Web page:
• Mulford J.S.
      • Axelrod T.S.
      Traumatic injuries of the distal radioulnar joint.
      ,
      • Wijffels M.
      • Brink P.
      • Schipper I.
      Clinical and non-clinical aspects of distal radioulnar joint instability.
      Persistent, chronic instability at this joint is associated with many long-term complications, with specific links to ulnar sided arthritis, wrist pain, reduced grip strength, and motion limitation.
      • Johnston K.
      • Durand D.
      • Hildebrand K.A.
      Chronic volar distal radioulnar joint instability: joint capsular plication to restore function.
      ,
      • Mulford J.S.
      • Axelrod T.S.
      Traumatic Injuries of the distal radioulnar joint.
      • Geissler W.B.
      • Fernandez D.L.
      • Lamey D.M.
      Distal radioulnar joint injuries associated with fractures of the distal radius.
      • Scheker L.R.
      • Ozer K.
      Ligamentous stabilization of the distal radioulnar joint.
      However, there is a paucity of data addressing the management of acute DRUJ instability following DRF treatment. Focusing on literature since 1990, we sought to systematically review all treatment modalities for DRF associated with secondary DRUJ instability.
      Treatment groups identified included conservative management such as cast immobilization and surgical interventions, ranging from K-wire stabilization of the ulna to the radius to a more invasive TFCC repair. Patient outcomes were gauged via the MMWS, which favored K-wire stabilization over TFCC repair, as well as the DASH, which found no difference between the groups. As a physician-based scoring system, the MMWS is determined by the physician’s assessment of pain, the active flexion/extension arc, grip strength, and the ability to return to regular employment or activities.
      • Slutsky D.J.
      Outcomes assessment in wrist surgery.
      Given the increased grip strength in K-wire patients compared with TFCC patients, it is reasonable to see the trend in MMWS score as well. Interestingly, the DASH is self-administered by patients and, thus, captures the patient’s own perception of their recovery. While our results seem to indicate differences in functional outcomes, there seems to be minimal difference in patient satisfaction across all treatment groups. Thus, functional differences, while important, must be weighed when considering treatment options in the context of patient need and satisfaction.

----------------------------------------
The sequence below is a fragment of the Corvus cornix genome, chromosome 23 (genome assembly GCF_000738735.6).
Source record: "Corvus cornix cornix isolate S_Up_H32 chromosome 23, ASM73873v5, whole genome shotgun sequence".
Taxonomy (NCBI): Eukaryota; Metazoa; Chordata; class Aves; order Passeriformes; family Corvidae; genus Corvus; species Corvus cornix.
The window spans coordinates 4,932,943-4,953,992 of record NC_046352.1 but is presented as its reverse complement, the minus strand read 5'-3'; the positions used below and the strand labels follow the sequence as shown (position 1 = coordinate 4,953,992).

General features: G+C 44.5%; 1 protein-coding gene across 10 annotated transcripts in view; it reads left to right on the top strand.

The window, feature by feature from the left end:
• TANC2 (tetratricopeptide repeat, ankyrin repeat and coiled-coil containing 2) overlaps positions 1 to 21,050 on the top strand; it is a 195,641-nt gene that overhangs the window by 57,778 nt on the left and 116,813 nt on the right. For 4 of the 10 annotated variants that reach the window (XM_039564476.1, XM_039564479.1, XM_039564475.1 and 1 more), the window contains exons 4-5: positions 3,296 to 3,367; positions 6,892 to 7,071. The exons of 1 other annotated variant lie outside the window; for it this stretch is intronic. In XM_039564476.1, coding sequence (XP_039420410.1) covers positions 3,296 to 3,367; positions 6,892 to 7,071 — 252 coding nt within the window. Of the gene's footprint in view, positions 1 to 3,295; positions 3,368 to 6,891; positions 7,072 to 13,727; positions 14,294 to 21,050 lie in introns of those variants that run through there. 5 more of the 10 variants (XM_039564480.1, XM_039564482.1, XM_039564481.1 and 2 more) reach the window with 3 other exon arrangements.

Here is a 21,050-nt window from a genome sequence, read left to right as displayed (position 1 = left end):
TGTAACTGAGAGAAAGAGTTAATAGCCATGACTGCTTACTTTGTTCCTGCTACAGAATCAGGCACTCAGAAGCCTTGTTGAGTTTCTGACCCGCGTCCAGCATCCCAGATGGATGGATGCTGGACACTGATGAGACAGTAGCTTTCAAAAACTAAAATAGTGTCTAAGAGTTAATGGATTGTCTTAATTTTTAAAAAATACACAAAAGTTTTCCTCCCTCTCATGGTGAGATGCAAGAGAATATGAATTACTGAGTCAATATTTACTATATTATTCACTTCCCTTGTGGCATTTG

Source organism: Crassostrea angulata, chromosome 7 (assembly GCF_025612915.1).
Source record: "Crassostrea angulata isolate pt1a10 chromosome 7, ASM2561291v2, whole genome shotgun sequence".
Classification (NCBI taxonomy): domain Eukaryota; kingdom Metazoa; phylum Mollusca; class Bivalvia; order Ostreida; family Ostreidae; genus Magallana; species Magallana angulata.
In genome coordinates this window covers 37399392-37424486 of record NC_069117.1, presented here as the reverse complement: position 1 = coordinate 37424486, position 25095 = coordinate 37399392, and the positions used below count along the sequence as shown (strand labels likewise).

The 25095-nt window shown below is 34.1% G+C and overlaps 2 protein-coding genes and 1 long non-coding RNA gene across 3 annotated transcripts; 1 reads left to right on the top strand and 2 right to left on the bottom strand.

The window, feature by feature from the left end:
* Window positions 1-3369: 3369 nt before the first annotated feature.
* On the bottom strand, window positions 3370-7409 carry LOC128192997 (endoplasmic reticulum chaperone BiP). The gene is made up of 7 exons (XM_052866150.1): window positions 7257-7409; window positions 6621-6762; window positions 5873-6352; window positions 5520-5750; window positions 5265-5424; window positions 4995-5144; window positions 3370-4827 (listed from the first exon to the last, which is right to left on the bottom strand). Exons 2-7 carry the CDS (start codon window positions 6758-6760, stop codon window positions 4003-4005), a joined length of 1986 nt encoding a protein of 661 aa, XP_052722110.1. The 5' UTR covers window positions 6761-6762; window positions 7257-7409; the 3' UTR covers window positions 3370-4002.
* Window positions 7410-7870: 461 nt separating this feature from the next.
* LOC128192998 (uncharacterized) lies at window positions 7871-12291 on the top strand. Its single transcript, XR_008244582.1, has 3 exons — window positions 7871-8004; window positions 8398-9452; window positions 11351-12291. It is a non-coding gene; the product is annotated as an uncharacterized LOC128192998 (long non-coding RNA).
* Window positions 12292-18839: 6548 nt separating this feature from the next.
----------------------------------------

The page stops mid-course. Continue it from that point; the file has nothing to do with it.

Cast immobilization with the forearm in supination for 4 to 6 weeks is effective in providing the stability needed for the soft tissue stabilizers of the DRUJ to heal. However, concerns for joint stiffness and muscle atrophy from prolonged immobilization have limited its widespread use. Previous studies have indeed shown that cast immobilization for DRUJ instability does result in relatively worse short-term functional outcomes; however, long-term functional outcomes are comparable to patients who underwent operative treatment.
      • Lee S.K.
      • Kim K.J.
      • Cha Y.H.
      • Choy W.S.
      Conservative treatment Is sufficient for acute distal radioulnar joint instability with distal radius fracture.
      Our review builds upon this study and suggests that, despite initial immobilization, patients treated with cast immobilization have improved active range of motion at longer-term follow-up. This improvement is statistically significant when compared with surgical TFCC repair and may be attributable to the lack of scar formation related to open or percutaneous operative intervention.
      K-wire stabilization of the DRUJ is an alternative strategy that effectively maintains DRUJ congruity by using the intact ulna as a strut to stabilize the soft tissue stabilizers of the DRUJ.
      • Giannoulis F.S.
      • Sotereanos D.G.
      Galeazzi fractures and dislocations.
      ,
      • Rettig M.E.
      • Raskin K.B.
      Galeazzi fracture-dislocation: a new treatment-oriented classification.
      However, placement of the K-wire across the DRUJ can restrict pronosupination and lead to complications such as infection, hardware failure, pin-site irritation, and pain.
      • Richard M.J.
      • Wartinbee D.A.
      • Riboh J.
      • Miller M.
      • Leversedge F.J.
      • Ruch D.S.
      Analysis of the complications of palmar plating versus external fixation for fractures of the distal radius.
      ,
      • Dennison D.G.
      Open reduction and internal locked fixation of unstable distal ulna fractures with concomitant distal radius fracture.
      Moreover, K-wire stabilization requires a secondary pin removal procedure after 4 to 6 weeks to prevent stiffness and possible contracture.
      • Han S.H.
      • Hong I.T.
      • Kim W.H.
      LCP distal ulna plate fixation of irreducible or unstable distal ulna fractures associated with distal radius fracture.
      ,
      • Dennison D.G.
      Open reduction and internal locked fixation of unstable distal ulna fractures with concomitant distal radius fracture.
      ,
      • Bajwa A.S.
      • Rammappa M.
      • Lee L.
      • Nanda R.
      Treatment of unstable distal radius fractures: non-invasive dynamic external fixator versus volar locking plate - functional and radiological outcome in a prospective case-controlled series.
      In our study, K-wire fixation did lead to better grip strength and MMWS scores as compared with TFCC repair, but did not significantly improve wrist motion or DASH scores relative to cast immobilization. Therefore, the added time, cost, and potential morbidity relative to cast immobilization must be considered.